No one would describe this farm system as being anywhere close to deep in the pitching department — especially at the advanced levels — but the previous regime’s last few drafts deserve some credit for adding enough talented pitchers to at least make Elias feel better about not reaching for inferior arms over the first two days of the draft. DL Hall, Grayson Rodriguez, Keegan Akin, Zac Lowther, Blaine Knight, Brenan Hanifee, Michael Baumann, and Drew Rom all currently appear on Baltimore’s MLB.com top 30 prospects list after being drafted from 2016-18 and virtually all are having good 2019 campaigns. Perhaps College of Charleston right-hander Griffin McLarty and VCU righty Connor Gillispie will join that collection of promising talents in the not-too-distant future after being drafted Tuesday.

The lack of pitcher selections doesn’t tell the whole story about the Orioles’ first 11 picks, however.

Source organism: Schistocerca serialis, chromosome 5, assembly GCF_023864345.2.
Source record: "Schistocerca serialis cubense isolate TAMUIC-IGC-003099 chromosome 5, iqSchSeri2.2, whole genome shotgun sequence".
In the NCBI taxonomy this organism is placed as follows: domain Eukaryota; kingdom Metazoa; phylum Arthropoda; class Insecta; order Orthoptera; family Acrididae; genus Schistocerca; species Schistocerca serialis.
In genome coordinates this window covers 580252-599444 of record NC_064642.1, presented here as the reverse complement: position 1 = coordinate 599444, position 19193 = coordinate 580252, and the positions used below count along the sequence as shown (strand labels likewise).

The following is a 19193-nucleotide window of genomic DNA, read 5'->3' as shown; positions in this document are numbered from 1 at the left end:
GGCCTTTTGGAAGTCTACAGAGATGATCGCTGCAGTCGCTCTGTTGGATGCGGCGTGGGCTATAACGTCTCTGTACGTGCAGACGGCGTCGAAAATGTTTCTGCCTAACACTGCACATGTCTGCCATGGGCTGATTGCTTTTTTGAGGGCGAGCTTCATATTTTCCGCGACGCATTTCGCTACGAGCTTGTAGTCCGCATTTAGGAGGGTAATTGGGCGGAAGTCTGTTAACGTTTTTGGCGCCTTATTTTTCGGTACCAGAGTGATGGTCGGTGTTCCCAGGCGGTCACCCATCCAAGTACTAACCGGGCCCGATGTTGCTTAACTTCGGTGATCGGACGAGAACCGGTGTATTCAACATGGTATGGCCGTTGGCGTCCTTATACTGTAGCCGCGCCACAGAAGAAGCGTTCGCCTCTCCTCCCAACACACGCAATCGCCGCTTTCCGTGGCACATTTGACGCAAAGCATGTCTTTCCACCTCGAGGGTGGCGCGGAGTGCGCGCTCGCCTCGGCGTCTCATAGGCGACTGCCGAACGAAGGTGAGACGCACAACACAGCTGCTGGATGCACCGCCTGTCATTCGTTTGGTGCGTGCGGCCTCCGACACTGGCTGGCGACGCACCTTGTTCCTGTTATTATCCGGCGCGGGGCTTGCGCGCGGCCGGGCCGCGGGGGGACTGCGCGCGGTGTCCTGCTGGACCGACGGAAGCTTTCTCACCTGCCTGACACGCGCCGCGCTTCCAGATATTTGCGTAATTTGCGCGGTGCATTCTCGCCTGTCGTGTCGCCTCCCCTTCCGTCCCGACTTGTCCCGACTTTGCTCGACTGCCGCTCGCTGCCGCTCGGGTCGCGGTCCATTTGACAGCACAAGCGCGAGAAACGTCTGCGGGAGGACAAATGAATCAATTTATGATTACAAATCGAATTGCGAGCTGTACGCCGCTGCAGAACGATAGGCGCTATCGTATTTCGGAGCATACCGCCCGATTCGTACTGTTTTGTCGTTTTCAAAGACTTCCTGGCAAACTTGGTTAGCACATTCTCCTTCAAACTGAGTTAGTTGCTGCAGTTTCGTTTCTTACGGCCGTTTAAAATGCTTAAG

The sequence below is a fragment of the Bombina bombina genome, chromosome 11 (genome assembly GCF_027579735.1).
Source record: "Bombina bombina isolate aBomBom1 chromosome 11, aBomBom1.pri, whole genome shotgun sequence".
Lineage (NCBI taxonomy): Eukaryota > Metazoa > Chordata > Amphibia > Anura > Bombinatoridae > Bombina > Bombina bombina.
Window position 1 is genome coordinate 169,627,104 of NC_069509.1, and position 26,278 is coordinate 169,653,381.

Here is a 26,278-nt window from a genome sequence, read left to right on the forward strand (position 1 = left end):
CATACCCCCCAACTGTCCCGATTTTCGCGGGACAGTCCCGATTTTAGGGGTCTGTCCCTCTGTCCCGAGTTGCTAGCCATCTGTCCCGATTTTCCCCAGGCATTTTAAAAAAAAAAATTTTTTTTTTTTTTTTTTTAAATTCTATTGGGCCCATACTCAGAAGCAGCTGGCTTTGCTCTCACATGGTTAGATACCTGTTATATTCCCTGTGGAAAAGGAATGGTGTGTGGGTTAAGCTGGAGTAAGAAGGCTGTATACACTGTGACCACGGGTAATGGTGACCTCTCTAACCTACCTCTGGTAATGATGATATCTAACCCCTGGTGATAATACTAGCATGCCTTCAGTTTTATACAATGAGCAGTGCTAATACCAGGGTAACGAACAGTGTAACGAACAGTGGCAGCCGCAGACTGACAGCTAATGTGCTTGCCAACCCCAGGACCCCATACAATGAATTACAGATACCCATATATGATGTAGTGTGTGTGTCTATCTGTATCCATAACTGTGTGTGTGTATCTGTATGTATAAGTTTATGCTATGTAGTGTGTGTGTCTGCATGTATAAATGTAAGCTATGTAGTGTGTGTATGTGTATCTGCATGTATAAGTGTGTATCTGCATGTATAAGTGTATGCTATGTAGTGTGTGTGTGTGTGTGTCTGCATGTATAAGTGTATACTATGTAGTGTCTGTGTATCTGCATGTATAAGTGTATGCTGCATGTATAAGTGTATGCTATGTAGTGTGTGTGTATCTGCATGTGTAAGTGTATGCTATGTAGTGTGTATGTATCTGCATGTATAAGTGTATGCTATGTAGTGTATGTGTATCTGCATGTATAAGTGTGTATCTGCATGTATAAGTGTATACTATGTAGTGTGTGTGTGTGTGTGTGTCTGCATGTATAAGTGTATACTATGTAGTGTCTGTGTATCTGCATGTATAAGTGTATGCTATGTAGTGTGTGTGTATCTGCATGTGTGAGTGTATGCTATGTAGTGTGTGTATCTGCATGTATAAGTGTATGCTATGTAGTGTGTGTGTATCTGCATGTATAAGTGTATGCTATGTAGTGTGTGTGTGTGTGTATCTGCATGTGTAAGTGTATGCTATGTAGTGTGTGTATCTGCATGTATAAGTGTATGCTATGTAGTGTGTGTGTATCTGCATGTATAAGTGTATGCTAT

It’s no coincidence that Elias drafted three shortstops and three center fielders as he’s clearly trying to upgrade the organization’s athleticism. Too often in the past, Baltimore would select corner players lacking positional flexibility, which can lead to questionable team defense and logjams like the one we’ve witnessed at first base for years. You draft an abundance of shortstops having the ability to play other infield spots or even the outfield if necessary. Similarly, a surplus of center-field prospects should provide plenty of plus-defense corner outfielders along the way.

In other words, if you’re going to draft a player already at a corner spot in high school or college, you better believe his bat has a good chance of being special.

Elias also followed the selection of Rutschman by drafting catchers in the sixth and 10th rounds after the Orioles had taken only one backstop in the previous five drafts combined. That’s probably a reflection of the organization’s current minor-league catchers as much as anything else, but you can never have too much depth at such a physically demanding position.

To be clear, none of these ideas are revolutionary concepts among well-run organizations that excel in adding and developing young talent, but it’s refreshing seeing the Orioles value up-the-middle position talent. Of course, we won’t know how well these picks will fare for at least a few years.